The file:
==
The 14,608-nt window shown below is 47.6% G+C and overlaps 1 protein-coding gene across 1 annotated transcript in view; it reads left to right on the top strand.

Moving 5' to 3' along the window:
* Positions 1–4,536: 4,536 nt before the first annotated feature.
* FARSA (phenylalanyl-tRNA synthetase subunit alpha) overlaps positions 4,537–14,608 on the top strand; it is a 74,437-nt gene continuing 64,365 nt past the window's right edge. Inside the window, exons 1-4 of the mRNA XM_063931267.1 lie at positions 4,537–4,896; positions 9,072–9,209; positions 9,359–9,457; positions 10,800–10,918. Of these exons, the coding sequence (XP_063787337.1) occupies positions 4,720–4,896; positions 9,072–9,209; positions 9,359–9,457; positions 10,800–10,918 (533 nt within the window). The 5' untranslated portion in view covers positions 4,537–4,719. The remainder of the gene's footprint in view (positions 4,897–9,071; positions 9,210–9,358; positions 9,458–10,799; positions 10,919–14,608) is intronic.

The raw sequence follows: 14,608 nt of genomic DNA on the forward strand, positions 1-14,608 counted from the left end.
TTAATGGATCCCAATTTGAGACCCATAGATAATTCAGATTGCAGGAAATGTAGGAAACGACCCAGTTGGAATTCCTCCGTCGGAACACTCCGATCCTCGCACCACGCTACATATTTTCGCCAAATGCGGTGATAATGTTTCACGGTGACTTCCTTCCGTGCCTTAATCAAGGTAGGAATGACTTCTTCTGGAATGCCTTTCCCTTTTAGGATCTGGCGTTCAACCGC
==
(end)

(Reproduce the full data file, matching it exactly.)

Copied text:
The 14,608-nt window shown below is 47.6% G+C and overlaps 1 protein-coding gene across 1 annotated transcript in view; it reads left to right on the top strand.

Moving 5' to 3' along the window:
* Positions 1–4,536: 4,536 nt before the first annotated feature.
* FARSA (phenylalanyl-tRNA synthetase subunit alpha) overlaps positions 4,537–14,608 on the top strand; it is a 74,437-nt gene continuing 64,365 nt past the window's right edge. Inside the window, exons 1-4 of the mRNA XM_063931267.1 lie at positions 4,537–4,896; positions 9,072–9,209; positions 9,359–9,457; positions 10,800–10,918. Of these exons, the coding sequence (XP_063787337.1) occupies positions 4,720–4,896; positions 9,072–9,209; positions 9,359–9,457; positions 10,800–10,918 (533 nt within the window). The 5' untranslated portion in view covers positions 4,537–4,719. The remainder of the gene's footprint in view (positions 4,897–9,071; positions 9,210–9,358; positions 9,458–10,799; positions 10,919–14,608) is intronic.

The raw sequence follows: 14,608 nt of genomic DNA on the forward strand, positions 1-14,608 counted from the left end.
TTAATGGATCCCAATTTGAGACCCATAGATAATTCAGATTGCAGGAAATGTAGGAAACGACCCAGTTGGAATTCCTCCGTCGGAACACTCCGATCCTCGCACCACGCTACATATTTTCGCCAAATGCGGTGATAATGTTTCACGGTGACTTCCTTCCGTGCCTTAATCAAGGTAGGAATGACTTCTTCTGGAATGCCTTTCCCTTTTAGGATCTGGCGTTCAACCGC